Suggesting that power struggles in India and biased reporting by the local media could be part of an ulterior move to torpedo the New Delhi Games, the chief executive of the Australian Commonwealth Games Association has said that continuing criticism is part of a concerted attempt to stop or even relocate the event.
Perry Crosswhite told an Australian news agency: "You are not going to take athletes if it is not safe or secure ... but you shouldn't just push for the Games to be cancelled. A lot of people out there, I think, are trying to do that... I am not sure what it is - whether we don't believe it will be as good as in the past, so let's continue for them to be found out for what's wrong. I don't think that's right. I don't think it's fair to the Indians. I don't think it's fair to the Commonwealth Games or to the athletes."
With Games OC chairman Suresh Kalmadi persisting in his denial mode in the face of the mounting tsunami of allegations of wrongdoing, promising that the New Delhi Games will be the best ever, Crosswhite said: "Their media is just unbelievable. They are crucifying each other. There is nothing we can do about that."
The Australian official recognised that much of the infrastructure remained unfinished just 47 days before the Games' scheduled opening but pointed out that many facilities on the inside were, in fact, complete.Top-class
Crosswhite said: "The athletes' village is one of the best villages the athletes have ever stayed at. They have quality apartments, two athletes to a bathroom we have never had that before. Sometimes people just ignore all that and see there is a bunch of rubble outside and say that this is pretty hopeless. I don't think that is necessarily neither right nor fair. There have been a lot of games - Commonwealth and Olympic - which at this point of time hadn't looked all that flash."
Saying that the decision whether to go to Delhi or not was entirely that of the athletes, Crosswhite applauded prime minister Manmohan Singh's initiative in creating a ministerial committee to oversee the Games following the torrent of allegations of corruption and poor workmanship.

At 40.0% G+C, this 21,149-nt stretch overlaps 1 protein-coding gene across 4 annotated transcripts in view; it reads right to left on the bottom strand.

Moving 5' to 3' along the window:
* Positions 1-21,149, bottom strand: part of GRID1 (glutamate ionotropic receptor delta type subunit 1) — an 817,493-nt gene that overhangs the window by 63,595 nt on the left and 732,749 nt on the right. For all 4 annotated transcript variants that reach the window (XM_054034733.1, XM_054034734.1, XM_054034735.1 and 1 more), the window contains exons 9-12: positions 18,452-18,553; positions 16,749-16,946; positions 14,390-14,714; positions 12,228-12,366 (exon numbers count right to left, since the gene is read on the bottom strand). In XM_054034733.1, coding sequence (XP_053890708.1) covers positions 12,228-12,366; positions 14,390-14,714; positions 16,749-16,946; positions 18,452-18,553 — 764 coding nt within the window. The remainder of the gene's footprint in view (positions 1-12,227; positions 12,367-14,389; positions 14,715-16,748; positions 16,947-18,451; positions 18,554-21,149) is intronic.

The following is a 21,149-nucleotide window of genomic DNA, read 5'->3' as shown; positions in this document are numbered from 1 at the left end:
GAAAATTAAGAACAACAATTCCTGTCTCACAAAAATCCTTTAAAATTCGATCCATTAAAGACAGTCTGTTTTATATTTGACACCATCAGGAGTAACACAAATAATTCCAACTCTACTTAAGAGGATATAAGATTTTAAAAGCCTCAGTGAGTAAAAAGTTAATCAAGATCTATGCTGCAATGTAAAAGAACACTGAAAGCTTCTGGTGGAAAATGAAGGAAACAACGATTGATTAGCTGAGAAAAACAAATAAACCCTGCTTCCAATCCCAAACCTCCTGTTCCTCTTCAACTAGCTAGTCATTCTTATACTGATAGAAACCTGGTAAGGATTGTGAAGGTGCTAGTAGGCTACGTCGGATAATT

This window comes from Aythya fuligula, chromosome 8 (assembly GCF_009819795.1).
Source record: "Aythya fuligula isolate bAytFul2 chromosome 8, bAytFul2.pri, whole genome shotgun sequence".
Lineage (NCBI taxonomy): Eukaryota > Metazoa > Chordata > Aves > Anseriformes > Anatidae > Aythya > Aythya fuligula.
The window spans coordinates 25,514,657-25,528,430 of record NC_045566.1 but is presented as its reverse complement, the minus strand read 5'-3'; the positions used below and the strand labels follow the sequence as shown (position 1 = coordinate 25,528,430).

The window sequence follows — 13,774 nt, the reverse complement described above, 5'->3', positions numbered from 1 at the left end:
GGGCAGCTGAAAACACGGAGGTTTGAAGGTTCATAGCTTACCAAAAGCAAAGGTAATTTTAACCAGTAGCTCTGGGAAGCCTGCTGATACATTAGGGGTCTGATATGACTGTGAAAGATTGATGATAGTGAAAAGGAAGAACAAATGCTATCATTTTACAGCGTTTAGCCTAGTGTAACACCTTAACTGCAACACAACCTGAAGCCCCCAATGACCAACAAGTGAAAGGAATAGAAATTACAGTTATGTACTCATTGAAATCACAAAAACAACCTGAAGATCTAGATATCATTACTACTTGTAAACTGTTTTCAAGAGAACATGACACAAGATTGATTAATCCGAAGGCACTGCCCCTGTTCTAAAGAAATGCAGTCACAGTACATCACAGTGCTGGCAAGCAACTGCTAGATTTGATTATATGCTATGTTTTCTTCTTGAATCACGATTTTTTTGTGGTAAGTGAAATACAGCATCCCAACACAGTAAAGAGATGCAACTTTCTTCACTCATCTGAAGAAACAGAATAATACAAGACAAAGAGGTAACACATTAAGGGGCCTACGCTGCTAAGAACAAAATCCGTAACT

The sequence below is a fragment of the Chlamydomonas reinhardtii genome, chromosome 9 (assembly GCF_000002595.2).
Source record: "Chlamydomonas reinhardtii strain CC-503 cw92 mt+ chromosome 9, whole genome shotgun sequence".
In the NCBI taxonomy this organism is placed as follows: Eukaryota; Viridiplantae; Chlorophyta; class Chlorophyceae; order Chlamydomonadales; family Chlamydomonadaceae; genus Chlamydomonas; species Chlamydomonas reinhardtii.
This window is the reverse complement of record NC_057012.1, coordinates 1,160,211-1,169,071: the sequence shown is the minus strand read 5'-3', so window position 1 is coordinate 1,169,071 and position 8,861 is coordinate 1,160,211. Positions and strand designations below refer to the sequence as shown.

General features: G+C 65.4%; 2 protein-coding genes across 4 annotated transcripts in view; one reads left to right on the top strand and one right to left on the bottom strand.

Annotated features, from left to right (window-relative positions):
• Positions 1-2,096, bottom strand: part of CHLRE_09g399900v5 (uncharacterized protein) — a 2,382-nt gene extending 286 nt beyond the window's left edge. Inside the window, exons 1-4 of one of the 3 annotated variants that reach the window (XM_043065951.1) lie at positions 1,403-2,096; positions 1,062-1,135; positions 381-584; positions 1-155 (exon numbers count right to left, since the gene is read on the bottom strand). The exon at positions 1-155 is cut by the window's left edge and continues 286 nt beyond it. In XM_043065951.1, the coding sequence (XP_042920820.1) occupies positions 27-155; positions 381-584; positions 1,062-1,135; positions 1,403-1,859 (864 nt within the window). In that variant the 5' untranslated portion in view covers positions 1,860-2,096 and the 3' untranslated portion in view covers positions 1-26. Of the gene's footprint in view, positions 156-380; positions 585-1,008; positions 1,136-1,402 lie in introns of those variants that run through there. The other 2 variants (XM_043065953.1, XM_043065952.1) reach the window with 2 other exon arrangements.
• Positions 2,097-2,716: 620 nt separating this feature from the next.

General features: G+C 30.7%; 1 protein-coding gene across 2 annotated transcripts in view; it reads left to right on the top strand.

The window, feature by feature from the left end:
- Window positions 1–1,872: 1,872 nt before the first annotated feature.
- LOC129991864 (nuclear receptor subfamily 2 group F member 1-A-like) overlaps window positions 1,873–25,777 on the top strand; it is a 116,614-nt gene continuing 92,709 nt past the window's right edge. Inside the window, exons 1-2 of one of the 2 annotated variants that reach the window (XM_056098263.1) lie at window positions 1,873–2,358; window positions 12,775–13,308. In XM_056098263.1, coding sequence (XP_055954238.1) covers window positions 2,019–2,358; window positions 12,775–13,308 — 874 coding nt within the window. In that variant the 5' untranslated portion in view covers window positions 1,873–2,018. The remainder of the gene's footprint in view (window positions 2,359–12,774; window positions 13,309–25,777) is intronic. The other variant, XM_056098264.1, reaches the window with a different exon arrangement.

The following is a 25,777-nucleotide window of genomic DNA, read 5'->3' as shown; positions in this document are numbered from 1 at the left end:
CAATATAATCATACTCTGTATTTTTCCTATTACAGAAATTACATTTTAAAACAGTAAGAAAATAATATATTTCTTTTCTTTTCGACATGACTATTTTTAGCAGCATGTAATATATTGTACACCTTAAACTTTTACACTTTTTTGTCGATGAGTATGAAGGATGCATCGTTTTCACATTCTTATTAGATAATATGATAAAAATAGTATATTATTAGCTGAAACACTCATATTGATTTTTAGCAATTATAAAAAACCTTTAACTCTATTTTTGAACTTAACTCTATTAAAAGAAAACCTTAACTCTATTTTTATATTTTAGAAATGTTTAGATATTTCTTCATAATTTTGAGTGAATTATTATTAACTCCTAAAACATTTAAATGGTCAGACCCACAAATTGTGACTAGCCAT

"Hopefully, that will bring the diverse areas together," he said.Bedi's beamer
Meanwhile, former Test spin bowler Bishan Singh Bedi has urged foreign athletes to boycott the Games.
In manner reminiscent of MP Mani Shankar Aiyar, (who publicly hoped that the New Delhi Games would fail), Bedi, in an interview to a Sydney newspaper yesterday, injudiciously washed dirty linen in public abroad, while (correctly, it must be admitted) laying bare the "shameful corruption and incompetence" of some Games officials.
"It is an absolute embarrassment," Bedi said. "The Games are completely in the doghouse. I am yet to be convinced they will happen because there are so many things that won't be done... If I was an athlete I wouldn't bother turning up. I would stay away"Safety concerns
As reports of dozens of workers' deaths and that of at least one child in the legion of child labourers and grossly underpaid workers deaths swirl, senior Commonwealth Games officials yesterday expressed serious safety concerns for athletes and spectators following revelations that substandard building materials - including fabricated concrete - have been used to construct some of the venues.
Sports minister M S Gill has stated in parliament that the venues are "world class". But at this stage, at any rate, there are not likely to be many takers for this mind-boggling assessment.
Here in Australia, as, indeed, back home, incensed Indians are hoping that prime minister Manmohan Singh who has ordered a "thorough investigation into all complaints received about irregularities in building standards, loss of revenue or over-payments in handing out contracts" and promised that "all those found guilty should face severe and exemplary punishment" will be true to his word.
The need of the hour at this critical juncture, to paraphrase Winston Churchill, is for all good men, especially in the media, to come to the help of our country.
This is not the time to indulge in salacious finger-pointing, mud-slinging, rumour-mongering, witch-hunting and character assassination - no matter how compelling the evidence. Now is the time to do everything humanly possible to help conduct and project the Games in a positive manner that will redeem our loss of face. Punitive action
Indisputably the most stringent punitive action possible is called for against all those bar none responsible for making India a laughing stock the world over. But trial by media, politicking and scoring of brownie points by interested parties is not an option at this critical juncture.
The time for retribution should be post-October 14 when the Games end hopefully in a blaze of glory